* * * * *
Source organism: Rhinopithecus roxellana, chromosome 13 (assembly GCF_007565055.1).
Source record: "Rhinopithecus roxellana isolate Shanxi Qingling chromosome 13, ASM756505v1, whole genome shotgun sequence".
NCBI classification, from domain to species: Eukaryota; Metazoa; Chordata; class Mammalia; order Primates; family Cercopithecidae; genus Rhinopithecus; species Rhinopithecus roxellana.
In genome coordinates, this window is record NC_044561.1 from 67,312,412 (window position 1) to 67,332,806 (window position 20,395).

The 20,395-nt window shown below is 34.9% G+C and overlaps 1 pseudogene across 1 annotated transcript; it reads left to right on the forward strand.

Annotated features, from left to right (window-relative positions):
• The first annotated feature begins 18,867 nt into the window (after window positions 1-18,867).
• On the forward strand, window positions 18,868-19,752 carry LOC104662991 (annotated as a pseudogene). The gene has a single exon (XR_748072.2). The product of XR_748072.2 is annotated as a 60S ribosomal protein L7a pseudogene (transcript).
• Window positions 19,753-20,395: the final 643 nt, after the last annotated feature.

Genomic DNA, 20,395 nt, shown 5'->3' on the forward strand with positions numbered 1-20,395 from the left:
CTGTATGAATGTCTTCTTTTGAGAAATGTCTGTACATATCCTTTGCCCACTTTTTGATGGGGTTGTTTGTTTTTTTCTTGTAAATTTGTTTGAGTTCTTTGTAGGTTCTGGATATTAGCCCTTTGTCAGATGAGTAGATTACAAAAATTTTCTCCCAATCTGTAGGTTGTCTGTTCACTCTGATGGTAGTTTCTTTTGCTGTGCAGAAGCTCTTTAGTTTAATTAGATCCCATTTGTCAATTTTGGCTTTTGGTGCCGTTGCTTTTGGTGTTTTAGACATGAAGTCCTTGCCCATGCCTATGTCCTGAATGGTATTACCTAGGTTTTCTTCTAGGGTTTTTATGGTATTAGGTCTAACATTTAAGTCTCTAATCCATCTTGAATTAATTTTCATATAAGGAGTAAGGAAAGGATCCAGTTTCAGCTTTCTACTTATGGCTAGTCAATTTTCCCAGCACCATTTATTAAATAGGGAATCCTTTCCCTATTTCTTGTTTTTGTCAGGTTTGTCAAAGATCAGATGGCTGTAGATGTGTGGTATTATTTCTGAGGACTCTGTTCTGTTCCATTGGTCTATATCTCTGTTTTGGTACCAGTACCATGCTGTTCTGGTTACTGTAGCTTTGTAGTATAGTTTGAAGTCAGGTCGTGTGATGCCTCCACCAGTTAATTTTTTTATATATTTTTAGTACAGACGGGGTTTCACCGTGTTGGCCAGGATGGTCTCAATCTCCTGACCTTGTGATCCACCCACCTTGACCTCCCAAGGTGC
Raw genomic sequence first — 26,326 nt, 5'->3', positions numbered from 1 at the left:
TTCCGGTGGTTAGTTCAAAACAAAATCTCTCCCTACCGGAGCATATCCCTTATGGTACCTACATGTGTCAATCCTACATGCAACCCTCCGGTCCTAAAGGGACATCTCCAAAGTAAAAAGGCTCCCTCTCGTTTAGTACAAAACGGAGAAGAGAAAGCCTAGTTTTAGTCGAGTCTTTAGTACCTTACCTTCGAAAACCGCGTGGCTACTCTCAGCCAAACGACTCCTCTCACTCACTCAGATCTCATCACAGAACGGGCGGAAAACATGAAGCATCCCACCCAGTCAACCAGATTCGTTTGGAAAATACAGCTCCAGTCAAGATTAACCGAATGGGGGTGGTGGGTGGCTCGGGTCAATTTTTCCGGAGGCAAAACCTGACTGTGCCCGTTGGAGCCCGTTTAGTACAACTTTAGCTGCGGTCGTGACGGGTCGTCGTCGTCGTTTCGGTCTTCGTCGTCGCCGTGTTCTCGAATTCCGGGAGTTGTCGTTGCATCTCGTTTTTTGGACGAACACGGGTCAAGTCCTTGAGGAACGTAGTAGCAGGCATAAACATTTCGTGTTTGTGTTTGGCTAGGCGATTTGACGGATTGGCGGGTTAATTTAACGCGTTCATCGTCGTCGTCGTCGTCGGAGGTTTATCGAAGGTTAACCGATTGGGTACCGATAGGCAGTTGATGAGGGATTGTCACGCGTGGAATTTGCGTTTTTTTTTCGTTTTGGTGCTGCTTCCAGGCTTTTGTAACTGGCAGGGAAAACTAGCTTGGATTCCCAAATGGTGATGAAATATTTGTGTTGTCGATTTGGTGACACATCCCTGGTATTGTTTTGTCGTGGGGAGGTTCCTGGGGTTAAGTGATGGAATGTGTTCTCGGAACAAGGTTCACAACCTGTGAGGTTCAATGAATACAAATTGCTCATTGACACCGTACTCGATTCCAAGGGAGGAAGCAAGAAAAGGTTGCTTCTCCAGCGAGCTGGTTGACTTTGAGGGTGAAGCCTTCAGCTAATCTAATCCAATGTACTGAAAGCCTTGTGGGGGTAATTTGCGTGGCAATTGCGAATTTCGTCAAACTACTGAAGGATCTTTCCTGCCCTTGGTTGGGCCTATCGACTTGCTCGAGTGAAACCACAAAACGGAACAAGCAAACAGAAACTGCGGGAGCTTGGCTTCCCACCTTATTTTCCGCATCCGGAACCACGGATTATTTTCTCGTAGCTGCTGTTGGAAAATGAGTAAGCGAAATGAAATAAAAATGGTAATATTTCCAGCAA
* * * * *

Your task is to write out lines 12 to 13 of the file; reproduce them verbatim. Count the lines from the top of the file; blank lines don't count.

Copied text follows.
Raw genomic sequence first — 26,326 nt, 5'->3', positions numbered from 1 at the left:
TTCCGGTGGTTAGTTCAAAACAAAATCTCTCCCTACCGGAGCATATCCCTTATGGTACCTACATGTGTCAATCCTACATGCAACCCTCCGGTCCTAAAGGGACATCTCCAAAGTAAAAAGGCTCCCTCTCGTTTAGTACAAAACGGAGAAGAGAAAGCCTAGTTTTAGTCGAGTCTTTAGTACCTTACCTTCGAAAACCGCGTGGCTACTCTCAGCCAAACGACTCCTCTCACTCACTCAGATCTCATCACAGAACGGGCGGAAAACATGAAGCATCCCACCCAGTCAACCAGATTCGTTTGGAAAATACAGCTCCAGTCAAGATTAACCGAATGGGGGTGGTGGGTGGCTCGGGTCAATTTTTCCGGAGGCAAAACCTGACTGTGCCCGTTGGAGCCCGTTTAGTACAACTTTAGCTGCGGTCGTGACGGGTCGTCGTCGTCGTTTCGGTCTTCGTCGTCGCCGTGTTCTCGAATTCCGGGAGTTGTCGTTGCATCTCGTTTTTTGGACGAACACGGGTCAAGTCCTTGAGGAACGTAGTAGCAGGCATAAACATTTCGTGTTTGTGTTTGGCTAGGCGATTTGACGGATTGGCGGGTTAATTTAACGCGTTCATCGTCGTCGTCGTCGTCGGAGGTTTATCGAAGGTTAACCGATTGGGTACCGATAGGCAGTTGATGAGGGATTGTCACGCGTGGAATTTGCGTTTTTTTTTCGTTTTGGTGCTGCTTCCAGGCTTTTGTAACTGGCAGGGAAAACTAGCTTGGATTCCCAAATGGTGATGAAATATTTGTGTTGTCGATTTGGTGACACATCCCTGGTATTGTTTTGTCGTGGGGAGGTTCCTGGGGTTAAGTGATGGAATGTGTTCTCGGAACAAGGTTCACAACCTGTGAGGTTCAATGAATACAAATTGCTCATTGACACCGTACTCGATTCCAAGGGAGGAAGCAAGAAAAGGTTGCTTCTCCAGCGAGCTGGTTGACTTTGAGGGTGAAGCCTTCAGCTAATCTAATCCAATGTACTGAAAGCCTTGTGGGGGTAATTTGCGTGGCAATTGCGAATTTCGTCAAACTACTGAAGGATCTTTCCTGCCCTTGGTTGGGCCTATCGACTTGCTCGAGTGAAACCACAAAACGGAACAAGCAAACAGAAACTGCGGGAGCTTGGCTTCCCACCTTATTTTCCGCATCCGGAACCACGGATTATTTTCTCGTAGCTGCTGTTGGAAAATGAGTAAGCGAAATGAAATAAAAATGGTAATATTTCCAGCAA